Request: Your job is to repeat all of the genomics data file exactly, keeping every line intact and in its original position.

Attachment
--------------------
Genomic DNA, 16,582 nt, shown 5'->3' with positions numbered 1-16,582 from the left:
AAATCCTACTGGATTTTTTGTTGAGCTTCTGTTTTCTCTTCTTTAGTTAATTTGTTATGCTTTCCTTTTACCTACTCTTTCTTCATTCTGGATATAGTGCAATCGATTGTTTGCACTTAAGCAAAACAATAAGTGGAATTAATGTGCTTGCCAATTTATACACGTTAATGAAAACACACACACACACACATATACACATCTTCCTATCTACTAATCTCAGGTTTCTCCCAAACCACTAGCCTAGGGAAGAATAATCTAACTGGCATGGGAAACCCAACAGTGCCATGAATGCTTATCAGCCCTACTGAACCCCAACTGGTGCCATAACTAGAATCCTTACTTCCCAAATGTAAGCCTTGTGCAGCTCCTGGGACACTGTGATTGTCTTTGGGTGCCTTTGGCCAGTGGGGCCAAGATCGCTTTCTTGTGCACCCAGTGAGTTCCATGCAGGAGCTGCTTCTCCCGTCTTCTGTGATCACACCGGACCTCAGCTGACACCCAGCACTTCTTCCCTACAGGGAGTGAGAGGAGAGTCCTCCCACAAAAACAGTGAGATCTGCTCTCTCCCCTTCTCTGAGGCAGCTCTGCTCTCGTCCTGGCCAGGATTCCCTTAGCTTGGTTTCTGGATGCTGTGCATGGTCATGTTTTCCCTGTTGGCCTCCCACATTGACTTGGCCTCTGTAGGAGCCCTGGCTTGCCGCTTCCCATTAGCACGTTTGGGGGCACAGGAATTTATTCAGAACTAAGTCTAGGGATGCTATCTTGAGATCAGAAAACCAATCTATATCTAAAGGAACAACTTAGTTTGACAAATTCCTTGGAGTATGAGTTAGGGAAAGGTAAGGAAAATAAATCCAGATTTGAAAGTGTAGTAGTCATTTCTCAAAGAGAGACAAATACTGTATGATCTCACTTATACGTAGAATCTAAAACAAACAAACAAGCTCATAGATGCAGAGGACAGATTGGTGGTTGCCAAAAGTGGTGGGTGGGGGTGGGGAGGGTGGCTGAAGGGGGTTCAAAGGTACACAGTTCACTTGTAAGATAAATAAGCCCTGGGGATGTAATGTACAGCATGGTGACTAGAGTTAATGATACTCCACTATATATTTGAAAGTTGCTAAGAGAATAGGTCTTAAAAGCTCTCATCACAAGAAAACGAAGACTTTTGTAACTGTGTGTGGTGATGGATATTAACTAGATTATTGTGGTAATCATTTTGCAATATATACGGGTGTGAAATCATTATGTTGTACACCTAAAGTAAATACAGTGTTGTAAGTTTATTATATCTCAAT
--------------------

Genomic DNA, 16,582 nt, shown 5'->3' with positions numbered 1-16,582 from the left:
AAATCCTACTGGATTTTTTGTTGAGCTTCTGTTTTCTCTTCTTTAGTTAATTTGTTATGCTTTCCTTTTACCTACTCTTTCTTCATTCTGGATATAGTGCAATCGATTGTTTGCACTTAAGCAAAACAATAAGTGGAATTAATGTGCTTGCCAATTTATACACGTTAATGAAAACACACACACACACACATATACACATCTTCCTATCTACTAATCTCAGGTTTCTCCCAAACCACTAGCCTAGGGAAGAATAATCTAACTGGCATGGGAAACCCAACAGTGCCATGAATGCTTATCAGCCCTACTGAACCCCAACTGGTGCCATAACTAGAATCCTTACTTCCCAAATGTAAGCCTTGTGCAGCTCCTGGGACACTGTGATTGTCTTTGGGTGCCTTTGGCCAGTGGGGCCAAGATCGCTTTCTTGTGCACCCAGTGAGTTCCATGCAGGAGCTGCTTCTCCCGTCTTCTGTGATCACACCGGACCTCAGCTGACACCCAGCACTTCTTCCCTACAGGGAGTGAGAGGAGAGTCCTCCCACAAAAACAGTGAGATCTGCTCTCTCCCCTTCTCTGAGGCAGCTCTGCTCTCGTCCTGGCCAGGATTCCCTTAGCTTGGTTTCTGGATGCTGTGCATGGTCATGTTTTCCCTGTTGGCCTCCCACATTGACTTGGCCTCTGTAGGAGCCCTGGCTTGCCGCTTCCCATTAGCACGTTTGGGGGCACAGGAATTTATTCAGAACTAAGTCTAGGGATGCTATCTTGAGATCAGAAAACCAATCTATATCTAAAGGAACAACTTAGTTTGACAAATTCCTTGGAGTATGAGTTAGGGAAAGGTAAGGAAAATAAATCCAGATTTGAAAGTGTAGTAGTCATTTCTCAAAGAGAGACAAATACTGTATGATCTCACTTATACGTAGAATCTAAAACAAACAAACAAGCTCATAGATGCAGAGGACAGATTGGTGGTTGCCAAAAGTGGTGGGTGGGGGTGGGGAGGGTGGCTGAAGGGGGTTCAAAGGTACACAGTTCACTTGTAAGATAAATAAGCCCTGGGGATGTAATGTACAGCATGGTGACTAGAGTTAATGATACTCCACTATATATTTGAAAGTTGCTAAGAGAATAGGTCTTAAAAGCTCTCATCACAAGAAAACGAAGACTTTTGTAACTGTGTGTGGTGATGGATATTAACTAGATTATTGTGGTAATCATTTTGCAATATATACGGGTGTGAAATCATTATGTTGTACACCTAAAGTAAATACAGTGTTGTAAGTTTATTATATCTCAAT